With news on: air pollution autism link; UK car dependency; Liverpool air quality project; noise in Europe
Higher exposure to particulate matter PM2.5 air pollution during pregnancy was found to be associated with greater odds of children having autism in a study by a team of Harvard scientists published online last week (December 18).
And, the association between autism and PM2.5 was stronger for exposure to the pollutant during the final three months of a motherâ€™s pregnancy, the study claimed.
Published in the journal Environmental Health Perspectives, the study looked at 1,767 children in the US born between 1990 and 2002, of which 245 had autism spectrum disorder (ASD) and 1,522 did not.
Based on the home addresses of the childrenâ€™s mothers, the study found that children with ASD were more likely to have been exposed to high levels of pollution, although Harvard team stop short of claiming that PM2.5 exposure causes outright autism, as a range of factors are at play.
However, there was little association between PM10 and ASD, according to the â€˜Autism Spectrum Disorder and Particulate Matter Air Pollution before, during, and after Pregnancyâ€™ report.
It is not the first time research has linked air pollution exposure with autism. A study of mice published in June 2014 found that air pollution may contribute to autism and schizophrenia (see airqualitynews.com story).
UK cities have been ranked according to their car dependency by the Campaign for Better Transport (CBT), with London coming in at top of the list compared to the lowest performers Milton Keynes, Colchester and Peterborough.
CBT notes that air and noise pollution in UK cities is â€œmade much worse by our high levels of car dependenceâ€ and it says that increases in road capacity and road widening encourage greater car use.
It also backs the findings of the Environmental Audit Committeeâ€™s air quality report published earlier this month (see airqualitynews.com story), calling for more action to improve air quality in urban areas.
The CBT report finds London to be the UKâ€™s least car-dependent city due to its â€œhistoric advantage of a well-developed public transport infrastructure delivered in a densely populated areaâ€ making it â€œeasy for residents and commuters to get about without a carâ€.
The Congestion Charge and investment in buses are singled out for praise by the report, but it also notes concern at sharply-rising bus fares and housing costs in recent years, which could push more people to commute for longer distances in cars.
Manchester is ranked as the second least car dependent city, giving London a â€œrun for its moneyâ€, while Liverpool is third â€“ although the latter is criticised for a recent decision to axe most of the cityâ€™s bus lanes.
At the other end of the rankings, Milton Keynes is described as having a high reliance on cars and â€œsome of the highest levels of transport emissions of any of the citiesâ€, while Colchester is ranked the lowest for accessibility and planning.
However, at the very bottom, Peterborough â€œscores poorly right across the boardâ€ with a lack of use of public transport and a heavy reliance on cars, the report argues.
A quarter of Europeans â€“ more than 125 million people â€“ could be exposed to levels of road traffic noise above EU legal guidelines, causing a range of health problems, according to the European Environment Agency (EEA).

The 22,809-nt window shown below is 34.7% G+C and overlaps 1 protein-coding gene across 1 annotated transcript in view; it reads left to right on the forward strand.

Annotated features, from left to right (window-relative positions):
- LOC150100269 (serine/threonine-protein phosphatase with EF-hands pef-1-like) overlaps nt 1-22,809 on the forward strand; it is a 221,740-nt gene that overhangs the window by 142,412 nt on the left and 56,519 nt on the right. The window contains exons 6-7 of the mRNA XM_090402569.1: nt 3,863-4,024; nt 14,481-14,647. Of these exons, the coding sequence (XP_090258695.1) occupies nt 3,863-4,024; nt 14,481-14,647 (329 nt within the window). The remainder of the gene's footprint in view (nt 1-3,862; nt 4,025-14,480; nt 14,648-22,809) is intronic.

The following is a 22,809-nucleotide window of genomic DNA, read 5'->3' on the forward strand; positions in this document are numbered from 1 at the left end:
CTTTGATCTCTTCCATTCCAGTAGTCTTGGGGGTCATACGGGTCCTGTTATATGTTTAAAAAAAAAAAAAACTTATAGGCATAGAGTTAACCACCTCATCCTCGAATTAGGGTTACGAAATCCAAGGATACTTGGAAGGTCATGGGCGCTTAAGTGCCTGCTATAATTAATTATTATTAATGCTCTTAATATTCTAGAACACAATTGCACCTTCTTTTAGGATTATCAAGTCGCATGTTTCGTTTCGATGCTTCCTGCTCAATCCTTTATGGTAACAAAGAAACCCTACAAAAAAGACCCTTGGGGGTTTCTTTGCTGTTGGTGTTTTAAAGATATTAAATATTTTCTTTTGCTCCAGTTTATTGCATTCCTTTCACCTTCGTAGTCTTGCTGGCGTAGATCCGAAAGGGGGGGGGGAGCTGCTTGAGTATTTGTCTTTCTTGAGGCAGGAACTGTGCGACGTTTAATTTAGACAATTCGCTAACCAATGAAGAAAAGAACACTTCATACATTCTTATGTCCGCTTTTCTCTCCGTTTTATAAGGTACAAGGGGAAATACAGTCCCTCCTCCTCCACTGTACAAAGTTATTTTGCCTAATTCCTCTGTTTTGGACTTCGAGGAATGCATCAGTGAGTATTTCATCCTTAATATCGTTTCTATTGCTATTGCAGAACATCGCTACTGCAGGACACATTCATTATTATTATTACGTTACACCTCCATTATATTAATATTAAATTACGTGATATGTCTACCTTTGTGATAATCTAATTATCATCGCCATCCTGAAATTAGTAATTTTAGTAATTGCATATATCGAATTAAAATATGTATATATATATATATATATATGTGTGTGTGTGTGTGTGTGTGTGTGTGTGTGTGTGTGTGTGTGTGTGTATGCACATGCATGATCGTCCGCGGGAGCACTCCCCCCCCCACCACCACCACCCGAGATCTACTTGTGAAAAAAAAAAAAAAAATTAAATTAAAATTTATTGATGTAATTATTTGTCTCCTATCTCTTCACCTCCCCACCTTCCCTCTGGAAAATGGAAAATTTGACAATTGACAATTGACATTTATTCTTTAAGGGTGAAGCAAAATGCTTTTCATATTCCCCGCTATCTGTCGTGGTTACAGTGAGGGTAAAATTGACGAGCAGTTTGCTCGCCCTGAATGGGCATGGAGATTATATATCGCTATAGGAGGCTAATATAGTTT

Published on Friday (December 19), the EEAâ€™s â€˜Noise in Europe 2014â€™ report analyses exposure to noise levels and resulting environmental health problems, finding that traffic noise â€˜annoysâ€™ almost 20 million Europeans and disturbs the sleep of around eight million.
Road traffic was found to be the main source of noise in Europe, followed by railways, airports and industry.
Meanwhile, environmental noise is linked to approximately 43,000 hospital admissions, 900,000 cases of hypertension and up to 10,000 premature deaths per year, the EEA estimates. There is also â€œmounting evidenceâ€ that wildlife may be seriously affected by noise.
The report found that larger cities are noisier, with cities housing more than 250,000 people generally having a larger share of the population exposed to levels above the legal guidelines.
As a result, the EEA is calling for noise considerations to be incorporated into planning and building new infrastructure, while quiet areas should be protected.
A project aimed at increasing public awareness of poor air quality in Liverpool city centre has been awarded a Â£10,000 grant by the European Cultural Foundation (ECF).
To be run throughout 2015 by not-for-profit social enterprise Engage Liverpool, the project will bring together both artists and scientists to think creatively about engaging with the people on the issue and to â€˜change the way we think about public spaceâ€™.
The project is being spearheaded by filmmaker and Engage Liverpool researcher Matthew Fox, with a view to publishing a more detailed overview of selected air quality proposals early in the New Year.
Netherlands-based ECF, set up in 1954, awarded 25 proposed projects across Europe grants of up to Â£10,000 each, following an â€˜ideas campâ€™ for project leaders in Marseilles in October 2014.
Engage Liverpool said: â€œEngage is delighted to announce that Matthew Fox will be the project leader in delivering this project which emerged from the Idea Camp that we attended in Marseilles in October with a clearer idea of what we want to achieve and a broader group of partners from across Europe to help us deliver it.â€